FP: If I ever do write something again, it won’t be literal or factual. It’ll be more kind of far flung. It would probably be a collaboration. I was working on a documentary about the mandolin with a friend of mine, actually, in Italy in the summer. And that’s something I might carry on. Yeah, the mandolin and what it represents in Italy, and then maybe bringing in some British American musicians that have used the mandolin as well. It was when we noticed that when the mandolin were playing out in this outdoor recital that the cicada started to compete with the mandolin because the tremolo of the mandolin must have made the cicadas think it was a vibrational thing. So it was almost like a mate, because when they’re doing that, they’re looking for mates. I thought that was quite an interesting concept.

MGM: What keeps you busy when you’re not touring? Other than going to wonderful places?

FP: I don’t often go to wonderful places. I’m quite an introvert. I’ve been doing a lot of yoga recently, but I just get hung up on something like tennis or swimming or yoga. And I tried to force myself to socialise because sometimes I can lock myself away a bit. I enjoy going to the Chelsea Arts Club and I enjoy going to see painting exhibitions and I love Italian cinema and going to gigs. All the stuff people do in London.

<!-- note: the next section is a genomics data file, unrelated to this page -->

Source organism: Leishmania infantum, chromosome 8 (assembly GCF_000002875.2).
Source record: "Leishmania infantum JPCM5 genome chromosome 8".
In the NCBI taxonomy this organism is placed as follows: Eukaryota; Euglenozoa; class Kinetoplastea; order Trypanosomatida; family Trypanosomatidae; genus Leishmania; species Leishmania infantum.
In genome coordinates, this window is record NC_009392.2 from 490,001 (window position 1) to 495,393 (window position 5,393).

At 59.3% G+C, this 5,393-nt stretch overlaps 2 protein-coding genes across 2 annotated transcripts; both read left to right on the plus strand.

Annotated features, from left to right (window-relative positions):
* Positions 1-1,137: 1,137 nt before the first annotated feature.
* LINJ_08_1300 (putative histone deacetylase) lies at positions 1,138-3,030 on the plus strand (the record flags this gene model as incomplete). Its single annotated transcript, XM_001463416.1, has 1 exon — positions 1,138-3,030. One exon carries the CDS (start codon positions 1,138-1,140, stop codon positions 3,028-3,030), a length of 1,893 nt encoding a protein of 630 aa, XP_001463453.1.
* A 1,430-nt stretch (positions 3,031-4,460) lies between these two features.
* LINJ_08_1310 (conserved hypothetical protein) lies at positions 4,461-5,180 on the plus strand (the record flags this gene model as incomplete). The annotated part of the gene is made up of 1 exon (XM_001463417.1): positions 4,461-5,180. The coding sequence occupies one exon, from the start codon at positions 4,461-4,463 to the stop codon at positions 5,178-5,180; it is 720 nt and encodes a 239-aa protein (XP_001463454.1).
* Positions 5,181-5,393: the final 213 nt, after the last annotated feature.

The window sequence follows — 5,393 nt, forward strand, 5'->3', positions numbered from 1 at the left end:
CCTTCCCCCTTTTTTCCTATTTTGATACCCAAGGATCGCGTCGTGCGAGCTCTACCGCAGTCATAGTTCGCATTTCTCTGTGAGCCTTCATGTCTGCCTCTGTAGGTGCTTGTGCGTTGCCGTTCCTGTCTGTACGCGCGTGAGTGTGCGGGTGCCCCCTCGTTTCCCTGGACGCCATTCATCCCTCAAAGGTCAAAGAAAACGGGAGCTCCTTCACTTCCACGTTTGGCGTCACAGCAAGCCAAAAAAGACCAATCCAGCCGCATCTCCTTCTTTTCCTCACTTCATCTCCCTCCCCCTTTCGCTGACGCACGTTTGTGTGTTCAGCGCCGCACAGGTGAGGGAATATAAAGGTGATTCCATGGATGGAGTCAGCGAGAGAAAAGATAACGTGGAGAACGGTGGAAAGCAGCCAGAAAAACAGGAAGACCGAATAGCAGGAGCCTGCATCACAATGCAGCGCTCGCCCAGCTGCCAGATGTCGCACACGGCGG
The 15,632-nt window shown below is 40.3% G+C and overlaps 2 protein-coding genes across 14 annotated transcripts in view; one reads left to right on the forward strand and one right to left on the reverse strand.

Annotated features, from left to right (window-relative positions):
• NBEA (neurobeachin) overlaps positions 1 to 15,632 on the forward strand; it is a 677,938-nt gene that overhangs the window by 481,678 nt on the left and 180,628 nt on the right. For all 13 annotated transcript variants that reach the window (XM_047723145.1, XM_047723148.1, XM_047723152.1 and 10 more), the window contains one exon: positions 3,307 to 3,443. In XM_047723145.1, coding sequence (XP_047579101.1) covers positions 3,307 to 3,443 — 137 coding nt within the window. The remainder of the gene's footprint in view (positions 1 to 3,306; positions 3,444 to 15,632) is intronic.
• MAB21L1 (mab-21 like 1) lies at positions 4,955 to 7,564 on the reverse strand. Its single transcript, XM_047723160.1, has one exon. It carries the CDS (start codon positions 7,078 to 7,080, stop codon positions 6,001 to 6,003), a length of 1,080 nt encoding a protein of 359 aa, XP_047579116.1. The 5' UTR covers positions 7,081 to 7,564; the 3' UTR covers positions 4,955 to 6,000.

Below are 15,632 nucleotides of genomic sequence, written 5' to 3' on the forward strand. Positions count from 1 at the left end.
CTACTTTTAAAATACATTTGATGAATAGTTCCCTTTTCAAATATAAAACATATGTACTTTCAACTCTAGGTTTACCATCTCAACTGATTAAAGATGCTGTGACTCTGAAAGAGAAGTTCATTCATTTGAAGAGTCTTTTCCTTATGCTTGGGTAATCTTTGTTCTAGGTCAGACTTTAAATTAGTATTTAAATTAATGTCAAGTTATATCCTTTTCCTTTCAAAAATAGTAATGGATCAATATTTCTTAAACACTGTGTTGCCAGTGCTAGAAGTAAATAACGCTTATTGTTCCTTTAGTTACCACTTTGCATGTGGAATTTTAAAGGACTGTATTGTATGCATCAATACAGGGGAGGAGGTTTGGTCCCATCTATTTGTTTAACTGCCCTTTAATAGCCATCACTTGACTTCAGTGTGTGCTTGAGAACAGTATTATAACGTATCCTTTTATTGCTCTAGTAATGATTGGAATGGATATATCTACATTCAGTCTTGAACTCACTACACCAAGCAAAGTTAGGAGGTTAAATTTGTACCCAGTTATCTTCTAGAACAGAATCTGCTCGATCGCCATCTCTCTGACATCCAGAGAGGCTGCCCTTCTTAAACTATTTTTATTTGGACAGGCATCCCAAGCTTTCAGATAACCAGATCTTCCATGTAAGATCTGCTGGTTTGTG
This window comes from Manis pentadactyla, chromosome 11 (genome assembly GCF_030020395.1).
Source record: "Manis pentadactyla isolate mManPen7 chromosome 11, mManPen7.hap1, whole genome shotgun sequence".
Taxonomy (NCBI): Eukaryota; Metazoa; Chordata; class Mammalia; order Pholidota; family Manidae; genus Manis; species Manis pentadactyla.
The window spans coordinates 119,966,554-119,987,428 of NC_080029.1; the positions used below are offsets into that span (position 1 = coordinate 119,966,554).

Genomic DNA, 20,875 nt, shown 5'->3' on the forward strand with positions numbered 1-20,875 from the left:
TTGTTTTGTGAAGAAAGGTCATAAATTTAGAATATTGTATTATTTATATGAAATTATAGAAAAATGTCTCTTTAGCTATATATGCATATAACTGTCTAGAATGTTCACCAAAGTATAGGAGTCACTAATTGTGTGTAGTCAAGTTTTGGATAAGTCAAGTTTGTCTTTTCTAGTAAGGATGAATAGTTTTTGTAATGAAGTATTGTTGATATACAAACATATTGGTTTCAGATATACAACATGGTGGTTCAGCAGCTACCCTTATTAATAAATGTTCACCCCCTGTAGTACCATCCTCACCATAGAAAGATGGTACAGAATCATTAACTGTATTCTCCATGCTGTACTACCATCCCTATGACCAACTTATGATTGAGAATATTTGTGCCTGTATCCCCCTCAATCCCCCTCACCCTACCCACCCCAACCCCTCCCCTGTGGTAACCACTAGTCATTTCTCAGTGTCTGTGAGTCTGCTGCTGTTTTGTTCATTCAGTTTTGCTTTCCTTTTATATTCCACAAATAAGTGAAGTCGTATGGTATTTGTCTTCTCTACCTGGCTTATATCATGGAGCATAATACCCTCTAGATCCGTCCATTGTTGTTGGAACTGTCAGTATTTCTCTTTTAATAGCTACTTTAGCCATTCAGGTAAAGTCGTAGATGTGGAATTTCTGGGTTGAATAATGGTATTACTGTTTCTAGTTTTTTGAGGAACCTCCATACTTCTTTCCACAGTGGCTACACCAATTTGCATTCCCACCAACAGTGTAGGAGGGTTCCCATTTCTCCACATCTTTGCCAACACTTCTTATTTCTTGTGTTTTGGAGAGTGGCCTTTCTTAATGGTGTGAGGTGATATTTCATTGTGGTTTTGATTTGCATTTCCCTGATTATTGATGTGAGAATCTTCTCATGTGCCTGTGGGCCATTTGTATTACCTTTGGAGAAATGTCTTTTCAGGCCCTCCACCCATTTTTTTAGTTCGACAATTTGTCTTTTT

For more information

From 28th January to 4th February, The Darkness embark on a massive co-headline UK tour with their friends Black Stone Cherry. Support comes from Danko Jones.

Limited tickets still available.

January 2023

Sat 28th    Cardiff Motorpoint Arena

Sun 29th   Liverpool M&S Bank Arena

Mon 30th   Glasgow OVO Arena

Tue 31st   Birmingham Resorts World Arena

February 2023

Thu 2nd   Manchester AO Arena 

Fri 3rd     Leeds First Direct Arena

Sat 4th    London Wembley OVO Arena